c. 1998 /99 by Minnie Pwerle
Last night I attended my first Colour Society [of Australia - NSW Chapter] meeting and was completely amazed, enlightened and inspired by our world of colour... it was so wonderful to be surrounded by like-minded professionals from a spectrum of roles within the design industry. So much so I was inspried by colour usage and theis awesome inspirational feeling I have been consuned with - that I wanted to share with you an artist that always inspires me with her use of colour, stroke, line, subject matter and [Australian indigenous] symbology - the great [late] Minnie Pwerle .
The images of the paintings above refers to two significant elements; Awelye and Bush Melon; from the late Minnie Pwerle's homeland of Atnwengerrp, Utopia in Central Australia. Illustrated symbols are:
- The U shapes represent a woman
- The lines represent body markings
- The small circles represent the bush melon
- The concentric circles represent a ceremonial site
- Awelye refers to womens ceremonies and body paint.
The women anoint their upper body with oil and apply ochre markings, before dancing their ceremony. The bush melon (bush tucker) is said to be found only in Atnwengerrp. The Anmatyerre women gather the fruit to be eaten or dried and stored to be consumed when bush tucker was scarce. If you would like to know more about Awelye & Bush Melon and the relationship with Aboriginal Art and culture, please read the following articles or to view video clip of Aboriginal Women applying body paint design: -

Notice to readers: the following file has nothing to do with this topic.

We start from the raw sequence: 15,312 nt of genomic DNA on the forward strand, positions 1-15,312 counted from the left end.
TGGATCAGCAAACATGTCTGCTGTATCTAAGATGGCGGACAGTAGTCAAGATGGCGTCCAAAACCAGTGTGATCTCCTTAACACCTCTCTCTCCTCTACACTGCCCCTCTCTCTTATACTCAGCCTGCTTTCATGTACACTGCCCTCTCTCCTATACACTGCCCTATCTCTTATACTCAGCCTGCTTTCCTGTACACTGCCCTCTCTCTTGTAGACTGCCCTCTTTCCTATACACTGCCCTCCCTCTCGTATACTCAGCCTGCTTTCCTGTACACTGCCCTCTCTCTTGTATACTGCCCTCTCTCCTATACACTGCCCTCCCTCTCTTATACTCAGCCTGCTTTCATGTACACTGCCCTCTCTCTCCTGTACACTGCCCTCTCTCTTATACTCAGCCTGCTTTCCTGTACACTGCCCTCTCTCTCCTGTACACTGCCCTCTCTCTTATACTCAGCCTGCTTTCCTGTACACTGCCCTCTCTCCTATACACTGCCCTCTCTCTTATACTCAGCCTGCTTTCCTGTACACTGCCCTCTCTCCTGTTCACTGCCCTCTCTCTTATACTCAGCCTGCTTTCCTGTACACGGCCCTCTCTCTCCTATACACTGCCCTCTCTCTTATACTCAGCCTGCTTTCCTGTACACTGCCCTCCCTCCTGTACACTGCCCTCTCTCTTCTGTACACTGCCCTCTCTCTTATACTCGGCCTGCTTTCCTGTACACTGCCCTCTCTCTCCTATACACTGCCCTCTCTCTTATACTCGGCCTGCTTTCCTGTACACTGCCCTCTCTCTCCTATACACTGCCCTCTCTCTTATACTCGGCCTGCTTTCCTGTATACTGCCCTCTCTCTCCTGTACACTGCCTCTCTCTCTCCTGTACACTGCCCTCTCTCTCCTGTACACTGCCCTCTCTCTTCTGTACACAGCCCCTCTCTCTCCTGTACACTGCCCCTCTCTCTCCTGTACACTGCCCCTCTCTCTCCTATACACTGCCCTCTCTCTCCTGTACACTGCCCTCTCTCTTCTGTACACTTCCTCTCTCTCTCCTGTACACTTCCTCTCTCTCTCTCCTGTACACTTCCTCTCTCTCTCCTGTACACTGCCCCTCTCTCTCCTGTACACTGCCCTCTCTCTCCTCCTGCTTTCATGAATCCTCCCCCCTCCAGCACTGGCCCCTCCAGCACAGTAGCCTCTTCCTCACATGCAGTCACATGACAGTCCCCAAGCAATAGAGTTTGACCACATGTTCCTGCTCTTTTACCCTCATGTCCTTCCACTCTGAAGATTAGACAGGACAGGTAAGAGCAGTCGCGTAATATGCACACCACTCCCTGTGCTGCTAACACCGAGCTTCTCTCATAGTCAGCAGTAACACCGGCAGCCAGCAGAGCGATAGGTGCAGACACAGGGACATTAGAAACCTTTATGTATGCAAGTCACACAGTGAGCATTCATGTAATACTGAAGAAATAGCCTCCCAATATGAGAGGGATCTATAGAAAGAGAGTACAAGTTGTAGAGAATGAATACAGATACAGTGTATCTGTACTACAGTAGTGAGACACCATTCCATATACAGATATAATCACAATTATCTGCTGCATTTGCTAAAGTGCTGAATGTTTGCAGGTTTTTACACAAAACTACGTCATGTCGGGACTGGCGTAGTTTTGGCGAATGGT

Awelye (Womens Ceremony) Art
Utopia Aboriginal Art: Aboriginal Paintings from the Central Desert
Tribute in Memory of Minnie Pwerle's Art
Video of Aboriginal Women applying body paint design
Info on Minnie Pwerle's artwork from Aboriginal Art Store.
More images of Minnie Pwerle's work can be found at Minnie Pwerle.com.au
Images from Galeria Aniela, Kangaroo Valler NSW Australian